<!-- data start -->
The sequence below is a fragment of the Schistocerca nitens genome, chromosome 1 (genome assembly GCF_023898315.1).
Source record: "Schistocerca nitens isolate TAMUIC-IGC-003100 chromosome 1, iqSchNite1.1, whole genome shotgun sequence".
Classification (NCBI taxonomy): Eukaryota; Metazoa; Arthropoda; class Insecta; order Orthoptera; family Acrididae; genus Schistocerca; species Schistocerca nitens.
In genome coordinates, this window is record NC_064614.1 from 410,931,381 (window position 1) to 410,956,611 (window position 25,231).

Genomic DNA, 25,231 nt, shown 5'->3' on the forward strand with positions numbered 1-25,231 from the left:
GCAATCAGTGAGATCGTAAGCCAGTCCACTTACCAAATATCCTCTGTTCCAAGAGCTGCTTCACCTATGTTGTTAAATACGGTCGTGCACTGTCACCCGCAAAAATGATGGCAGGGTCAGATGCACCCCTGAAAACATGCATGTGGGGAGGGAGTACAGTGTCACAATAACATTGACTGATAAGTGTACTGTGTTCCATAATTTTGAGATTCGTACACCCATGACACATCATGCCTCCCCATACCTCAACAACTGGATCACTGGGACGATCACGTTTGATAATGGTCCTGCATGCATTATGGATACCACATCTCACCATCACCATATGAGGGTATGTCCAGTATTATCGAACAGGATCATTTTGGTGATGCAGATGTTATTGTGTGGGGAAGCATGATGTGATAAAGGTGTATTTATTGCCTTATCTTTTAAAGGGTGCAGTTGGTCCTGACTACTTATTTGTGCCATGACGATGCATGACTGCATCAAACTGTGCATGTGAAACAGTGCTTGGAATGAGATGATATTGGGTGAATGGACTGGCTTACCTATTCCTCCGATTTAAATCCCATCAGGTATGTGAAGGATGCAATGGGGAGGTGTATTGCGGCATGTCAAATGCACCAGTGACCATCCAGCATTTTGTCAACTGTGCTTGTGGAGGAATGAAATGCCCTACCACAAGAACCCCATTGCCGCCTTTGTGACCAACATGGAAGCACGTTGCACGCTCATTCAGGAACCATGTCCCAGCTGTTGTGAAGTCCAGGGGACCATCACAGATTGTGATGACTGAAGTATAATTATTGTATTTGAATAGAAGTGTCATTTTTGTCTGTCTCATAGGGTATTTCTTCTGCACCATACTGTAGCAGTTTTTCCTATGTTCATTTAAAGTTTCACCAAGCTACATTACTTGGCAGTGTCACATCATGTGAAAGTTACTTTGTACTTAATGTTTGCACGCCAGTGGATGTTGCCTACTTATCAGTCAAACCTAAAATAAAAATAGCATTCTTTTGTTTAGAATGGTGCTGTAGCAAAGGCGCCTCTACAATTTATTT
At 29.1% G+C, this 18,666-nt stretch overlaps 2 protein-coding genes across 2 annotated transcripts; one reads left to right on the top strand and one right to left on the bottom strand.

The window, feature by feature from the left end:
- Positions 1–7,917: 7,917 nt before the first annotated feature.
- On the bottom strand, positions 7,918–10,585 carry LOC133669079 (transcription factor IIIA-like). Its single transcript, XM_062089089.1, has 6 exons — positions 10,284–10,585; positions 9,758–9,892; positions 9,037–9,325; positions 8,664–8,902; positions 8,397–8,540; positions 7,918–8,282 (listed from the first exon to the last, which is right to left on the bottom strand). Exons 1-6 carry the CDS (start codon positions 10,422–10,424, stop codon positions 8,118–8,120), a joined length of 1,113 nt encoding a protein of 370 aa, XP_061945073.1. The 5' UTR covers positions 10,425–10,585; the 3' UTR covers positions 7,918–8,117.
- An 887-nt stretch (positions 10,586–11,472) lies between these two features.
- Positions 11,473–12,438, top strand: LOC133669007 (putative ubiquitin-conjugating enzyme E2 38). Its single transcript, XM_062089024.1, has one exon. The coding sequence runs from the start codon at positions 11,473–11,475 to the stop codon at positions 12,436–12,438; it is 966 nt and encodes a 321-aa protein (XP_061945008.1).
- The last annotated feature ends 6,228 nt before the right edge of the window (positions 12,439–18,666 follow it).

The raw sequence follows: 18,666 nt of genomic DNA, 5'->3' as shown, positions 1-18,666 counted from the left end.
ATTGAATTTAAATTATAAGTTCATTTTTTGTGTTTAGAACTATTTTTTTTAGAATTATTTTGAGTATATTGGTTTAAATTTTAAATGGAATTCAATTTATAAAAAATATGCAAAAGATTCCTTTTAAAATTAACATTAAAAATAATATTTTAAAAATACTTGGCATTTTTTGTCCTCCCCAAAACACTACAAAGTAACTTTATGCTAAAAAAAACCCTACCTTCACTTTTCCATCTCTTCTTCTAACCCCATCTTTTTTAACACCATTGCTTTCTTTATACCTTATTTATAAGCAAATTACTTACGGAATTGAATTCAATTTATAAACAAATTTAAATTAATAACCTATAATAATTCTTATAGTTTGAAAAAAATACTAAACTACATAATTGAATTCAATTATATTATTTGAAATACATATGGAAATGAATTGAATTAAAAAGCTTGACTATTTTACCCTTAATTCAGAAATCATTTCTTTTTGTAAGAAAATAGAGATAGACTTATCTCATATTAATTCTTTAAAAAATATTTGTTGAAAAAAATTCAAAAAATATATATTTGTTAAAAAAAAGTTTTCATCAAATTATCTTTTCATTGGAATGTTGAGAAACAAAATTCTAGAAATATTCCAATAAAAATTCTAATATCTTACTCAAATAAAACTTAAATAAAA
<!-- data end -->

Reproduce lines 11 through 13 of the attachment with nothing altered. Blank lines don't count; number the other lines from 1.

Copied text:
- An 887-nt stretch (positions 10,586–11,472) lies between these two features.
- Positions 11,473–12,438, top strand: LOC133669007 (putative ubiquitin-conjugating enzyme E2 38). Its single transcript, XM_062089024.1, has one exon. The coding sequence runs from the start codon at positions 11,473–11,475 to the stop codon at positions 12,436–12,438; it is 966 nt and encodes a 321-aa protein (XP_061945008.1).
- The last annotated feature ends 6,228 nt before the right edge of the window (positions 12,439–18,666 follow it).